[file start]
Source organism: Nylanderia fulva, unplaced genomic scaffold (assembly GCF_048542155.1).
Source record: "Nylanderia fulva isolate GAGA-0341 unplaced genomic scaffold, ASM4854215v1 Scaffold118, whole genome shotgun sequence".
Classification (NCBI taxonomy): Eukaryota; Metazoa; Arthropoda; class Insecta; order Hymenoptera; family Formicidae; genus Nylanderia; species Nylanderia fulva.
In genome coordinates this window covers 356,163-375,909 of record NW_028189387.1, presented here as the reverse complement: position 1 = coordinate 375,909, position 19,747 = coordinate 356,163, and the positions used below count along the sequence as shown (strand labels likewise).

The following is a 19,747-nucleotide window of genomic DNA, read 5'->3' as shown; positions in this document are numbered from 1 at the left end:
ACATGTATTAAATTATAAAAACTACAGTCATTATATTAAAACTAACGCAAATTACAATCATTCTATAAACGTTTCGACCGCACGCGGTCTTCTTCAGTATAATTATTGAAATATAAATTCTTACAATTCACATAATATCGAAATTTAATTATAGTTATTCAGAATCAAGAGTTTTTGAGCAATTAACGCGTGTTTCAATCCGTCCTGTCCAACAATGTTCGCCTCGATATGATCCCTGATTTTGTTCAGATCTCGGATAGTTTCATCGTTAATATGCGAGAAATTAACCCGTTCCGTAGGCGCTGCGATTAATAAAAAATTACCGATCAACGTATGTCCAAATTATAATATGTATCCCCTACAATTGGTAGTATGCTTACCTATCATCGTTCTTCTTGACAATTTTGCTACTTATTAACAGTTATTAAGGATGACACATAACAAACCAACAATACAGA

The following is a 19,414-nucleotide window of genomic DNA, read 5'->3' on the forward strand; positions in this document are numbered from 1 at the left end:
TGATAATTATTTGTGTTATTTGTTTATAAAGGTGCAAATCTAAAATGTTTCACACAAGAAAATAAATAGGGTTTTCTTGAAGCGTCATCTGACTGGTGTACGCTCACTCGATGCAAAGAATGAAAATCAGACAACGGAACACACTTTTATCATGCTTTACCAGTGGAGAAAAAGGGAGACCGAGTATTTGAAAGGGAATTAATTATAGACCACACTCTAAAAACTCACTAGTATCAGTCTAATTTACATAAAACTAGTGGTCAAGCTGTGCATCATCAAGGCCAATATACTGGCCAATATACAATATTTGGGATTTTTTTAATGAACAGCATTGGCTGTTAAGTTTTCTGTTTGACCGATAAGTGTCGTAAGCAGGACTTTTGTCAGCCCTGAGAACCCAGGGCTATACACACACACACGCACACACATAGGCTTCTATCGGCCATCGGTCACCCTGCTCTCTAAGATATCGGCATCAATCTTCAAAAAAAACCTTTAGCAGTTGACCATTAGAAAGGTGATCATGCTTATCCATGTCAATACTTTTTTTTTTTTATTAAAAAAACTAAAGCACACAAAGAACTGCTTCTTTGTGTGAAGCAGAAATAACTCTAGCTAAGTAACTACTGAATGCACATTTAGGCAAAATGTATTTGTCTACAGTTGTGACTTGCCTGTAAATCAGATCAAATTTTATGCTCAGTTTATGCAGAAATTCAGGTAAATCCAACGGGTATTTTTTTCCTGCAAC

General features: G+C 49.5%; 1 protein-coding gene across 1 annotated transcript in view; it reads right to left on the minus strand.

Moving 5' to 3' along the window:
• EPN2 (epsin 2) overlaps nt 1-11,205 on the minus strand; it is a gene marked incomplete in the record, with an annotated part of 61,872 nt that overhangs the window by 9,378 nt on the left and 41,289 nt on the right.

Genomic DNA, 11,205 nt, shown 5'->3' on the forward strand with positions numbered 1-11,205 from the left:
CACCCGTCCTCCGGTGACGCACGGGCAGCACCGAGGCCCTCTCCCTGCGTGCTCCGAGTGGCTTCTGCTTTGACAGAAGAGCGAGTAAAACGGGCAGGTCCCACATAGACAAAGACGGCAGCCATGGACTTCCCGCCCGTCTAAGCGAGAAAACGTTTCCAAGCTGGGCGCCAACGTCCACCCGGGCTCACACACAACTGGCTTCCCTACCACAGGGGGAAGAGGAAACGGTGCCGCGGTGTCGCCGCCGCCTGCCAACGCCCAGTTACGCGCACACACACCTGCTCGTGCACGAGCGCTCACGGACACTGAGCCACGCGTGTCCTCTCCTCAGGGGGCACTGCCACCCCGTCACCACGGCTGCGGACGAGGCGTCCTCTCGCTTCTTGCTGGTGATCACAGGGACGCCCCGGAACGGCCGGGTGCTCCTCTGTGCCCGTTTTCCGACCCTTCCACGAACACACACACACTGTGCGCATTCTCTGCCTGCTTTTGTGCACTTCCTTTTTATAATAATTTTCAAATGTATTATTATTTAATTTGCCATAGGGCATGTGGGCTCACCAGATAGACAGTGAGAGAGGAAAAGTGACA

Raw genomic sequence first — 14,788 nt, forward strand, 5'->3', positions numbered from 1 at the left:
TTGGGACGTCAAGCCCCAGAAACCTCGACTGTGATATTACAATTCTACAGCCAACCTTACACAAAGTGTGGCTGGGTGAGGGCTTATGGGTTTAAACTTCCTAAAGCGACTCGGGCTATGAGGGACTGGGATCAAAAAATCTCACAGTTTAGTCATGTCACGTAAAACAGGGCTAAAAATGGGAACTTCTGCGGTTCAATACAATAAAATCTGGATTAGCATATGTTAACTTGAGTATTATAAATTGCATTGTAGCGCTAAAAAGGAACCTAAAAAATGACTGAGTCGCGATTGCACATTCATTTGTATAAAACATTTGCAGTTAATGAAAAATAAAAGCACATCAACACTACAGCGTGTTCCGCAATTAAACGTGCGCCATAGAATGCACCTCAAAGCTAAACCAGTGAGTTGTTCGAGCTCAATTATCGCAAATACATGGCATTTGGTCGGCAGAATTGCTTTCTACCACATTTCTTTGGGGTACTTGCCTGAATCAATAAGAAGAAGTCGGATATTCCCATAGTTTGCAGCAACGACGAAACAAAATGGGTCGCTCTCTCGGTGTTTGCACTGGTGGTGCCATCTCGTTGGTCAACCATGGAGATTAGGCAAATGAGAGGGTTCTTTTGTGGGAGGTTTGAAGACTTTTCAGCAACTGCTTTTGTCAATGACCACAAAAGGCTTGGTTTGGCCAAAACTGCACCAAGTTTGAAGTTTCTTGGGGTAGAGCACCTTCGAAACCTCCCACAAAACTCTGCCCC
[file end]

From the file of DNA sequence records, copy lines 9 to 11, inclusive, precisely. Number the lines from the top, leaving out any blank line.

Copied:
General features: G+C 49.5%; 1 protein-coding gene across 1 annotated transcript in view; it reads right to left on the minus strand.

Moving 5' to 3' along the window:
• EPN2 (epsin 2) overlaps nt 1-11,205 on the minus strand; it is a gene marked incomplete in the record, with an annotated part of 61,872 nt that overhangs the window by 9,378 nt on the left and 41,289 nt on the right.